Liza had more information to share about Osias Sauvé, and together we have succeeded in finding all 18 children. This is one of Liza’s many photos she has shared last month.

Osias Sauvé is on the right, and I believe his first son Osias, born in 1897, is with him. I am sure he was not a stranger who wanted to pose for posterity with Osias Sauvé.

This is another photo from Liza’s collection.

On the left is (Cléophas) Clifford Sauvé with his brother Osias. I see some resemblance with the man on the other photo, but that’s the only hint Liza and I have.

Osias Sauvé, who is my 6th cousin once removed, had fathered 18 children and probably has hundreds if not thousands of descendants who will one day stumble across this blog, and write what Liza did in 2014…

Hello Pierre,
I happened to stumble across your English blog yesterday and your French blog this afternoon. I have been reading your past posts, trying to start from the beginning but reading here and there. I am pretty sure that I am a distant cousin of yours.

Next time on Our Ancestors, Thomas Welburn, Nellie Leggett, and their children.

Comment just made by Brenda Levert

Clifford Sauve is my grandfather.

Thursday Morning – What was a Hessian? – Update

This was posted last year on Our Ancestors


Am I digging to deep when looking for your ancestors? See the comment at the end of this post.

When you find one of your ancestors, or someone’s ancestor, you want to find more about him don’t you?

Click here.


This period image shows Hessian soldiers as heartless warriors.

Was Jason and Steve’s ancestor Chrétien Lemaire a Hessian? Was Chrétien Lemaire a heartless warrior?

Read on…

Every school child in America has heard the term “Hessian” in the context of Washington having crossed the Delaware to attack them on Christmas night in 1776. Few people know anything about them, or, if they do, they have a rather “cartoonish” image. In some circles the term has become synonymous with “soldier of fortune,” perhaps because, even in the 18th Century, they were referred to as “mercenaries”.

We must begin by noting that our current concept of a unified, German nation (in no way to be confused with the more recent fall of the Berlin Wall), is a product of the 1870’s. The Germany of the 18th Century was what was left of the old “Holy Roman Empire” of the Middle Ages. It was a somewhat bewildering collection of separate, and autonomous, city-states, duchies, and principalities as large and important as Prussia, and as small and nearly forgotten as Anhalt-Zerbst.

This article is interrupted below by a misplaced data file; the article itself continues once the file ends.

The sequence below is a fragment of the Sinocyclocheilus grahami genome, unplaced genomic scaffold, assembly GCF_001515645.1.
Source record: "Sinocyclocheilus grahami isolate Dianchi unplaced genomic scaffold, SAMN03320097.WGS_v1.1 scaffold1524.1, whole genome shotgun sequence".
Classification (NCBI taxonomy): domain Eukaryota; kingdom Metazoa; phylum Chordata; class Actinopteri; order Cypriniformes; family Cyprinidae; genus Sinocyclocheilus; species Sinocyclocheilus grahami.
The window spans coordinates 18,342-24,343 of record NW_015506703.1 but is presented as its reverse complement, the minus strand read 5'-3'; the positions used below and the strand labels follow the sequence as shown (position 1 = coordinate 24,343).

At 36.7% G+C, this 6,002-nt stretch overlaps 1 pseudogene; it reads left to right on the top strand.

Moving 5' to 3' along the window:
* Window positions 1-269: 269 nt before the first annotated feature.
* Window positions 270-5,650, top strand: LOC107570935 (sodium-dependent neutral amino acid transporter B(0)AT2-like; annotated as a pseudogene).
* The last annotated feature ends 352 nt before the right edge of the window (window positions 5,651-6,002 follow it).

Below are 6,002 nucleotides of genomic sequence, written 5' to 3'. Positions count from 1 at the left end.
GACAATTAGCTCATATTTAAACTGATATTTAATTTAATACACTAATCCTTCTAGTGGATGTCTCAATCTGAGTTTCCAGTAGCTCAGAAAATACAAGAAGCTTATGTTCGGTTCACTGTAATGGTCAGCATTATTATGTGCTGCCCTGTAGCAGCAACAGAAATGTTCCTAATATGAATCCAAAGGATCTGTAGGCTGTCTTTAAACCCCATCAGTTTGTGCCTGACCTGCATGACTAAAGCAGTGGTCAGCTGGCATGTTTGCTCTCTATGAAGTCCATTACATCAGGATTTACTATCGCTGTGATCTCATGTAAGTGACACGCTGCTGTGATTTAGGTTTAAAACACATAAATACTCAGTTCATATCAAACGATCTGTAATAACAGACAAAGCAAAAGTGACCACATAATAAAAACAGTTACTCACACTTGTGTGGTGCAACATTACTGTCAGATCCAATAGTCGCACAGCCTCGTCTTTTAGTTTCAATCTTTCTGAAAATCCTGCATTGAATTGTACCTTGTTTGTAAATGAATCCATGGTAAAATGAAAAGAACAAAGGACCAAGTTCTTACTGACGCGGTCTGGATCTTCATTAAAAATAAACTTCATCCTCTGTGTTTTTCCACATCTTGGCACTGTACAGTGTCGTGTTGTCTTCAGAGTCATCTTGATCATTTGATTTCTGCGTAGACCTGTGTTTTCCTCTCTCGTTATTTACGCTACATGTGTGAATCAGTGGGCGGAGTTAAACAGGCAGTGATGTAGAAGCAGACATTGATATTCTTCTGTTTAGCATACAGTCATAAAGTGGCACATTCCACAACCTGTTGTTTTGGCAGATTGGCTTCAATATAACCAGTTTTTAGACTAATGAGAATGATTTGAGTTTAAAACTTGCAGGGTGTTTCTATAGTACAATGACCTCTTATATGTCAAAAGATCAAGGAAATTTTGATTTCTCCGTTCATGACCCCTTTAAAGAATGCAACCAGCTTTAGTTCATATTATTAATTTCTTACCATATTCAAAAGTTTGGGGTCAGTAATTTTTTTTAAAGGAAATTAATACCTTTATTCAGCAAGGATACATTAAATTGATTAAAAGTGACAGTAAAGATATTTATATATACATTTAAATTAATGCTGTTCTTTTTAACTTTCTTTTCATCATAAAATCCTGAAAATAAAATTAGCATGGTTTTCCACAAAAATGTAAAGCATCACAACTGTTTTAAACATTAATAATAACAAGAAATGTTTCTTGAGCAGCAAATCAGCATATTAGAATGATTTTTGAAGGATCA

When trying to understand their role in the American Revolution, it is important to recognize that one of these principalities was Hanover, which was governed by it’s “Elector”. That “Elector” happened to be George III of Great Britain (hence the current ruling family of Britain is still, technically known as the “House of Hanover”). Great Britain traditionally relied on its impressive, defensive “moat” — the English Channel, and always maintained a relatively small army in peacetime. These German city-states, being a part of Continental Europe with few natural boundaries, of necessity, had to maintain comparatively large, standing armies for their own safety. Many regarded Great Britain as a natural ally and fought alongside her as such during the Seven Years’ War and earlier conflicts.

Hessian troops

Rich Buser
Hessian reenactors show their drilling style at a Park event.


Being a Constitutional Monarchy, Britain was one of the more liberal governments on Earth. The economy was generally in good shape, so labor was almost always at a premium. Consequently, Britain always found it difficult to raise many new regiments for its army during times of war. Those new men it did recruit (or impress), needed to be trained. The new regiments needed to be exercised with others to become militarily viable. The German princes would often see Britain’s military needs as opportunities to, at the same time:

  • assist an ally
  • provide combat experience for their officer corps
  • keep a portion of their own regiments embodied while someone else was paying for their upkeep.

The soldiers were themselves only mercenaries in the sense that they were paid for their service to their own ruler, just as any member of the U.S. Military is today. A “soldier of fortune” would be someone who acted, on his own, in a sense as a “free agent”, contracting his services to whoever would pay him. In all, George III was able to contract with six of his fellow German princes for the use of some of their troops:

  • Hesse-Cassel
  • Brunswick
  • Hesse Hanau
  • Anspach-Bayreuth
  • Waldeck
  • Anhalt-Zerbst
  • Friedrich, Landgraff of Hesse-Cassel, by far, contributed the most men, so today, as then, we tend to refer to them all as “Hessians” for convenience. This is technically incorrect, but has become a kind of convention to ease understanding. All three of the regiments who occupied Trenton, in December of 1776, along with the detachments of artillery and jaegers (or riflemen), were, in fact from Hesse-Cassel, thus, truly Hessians. They were: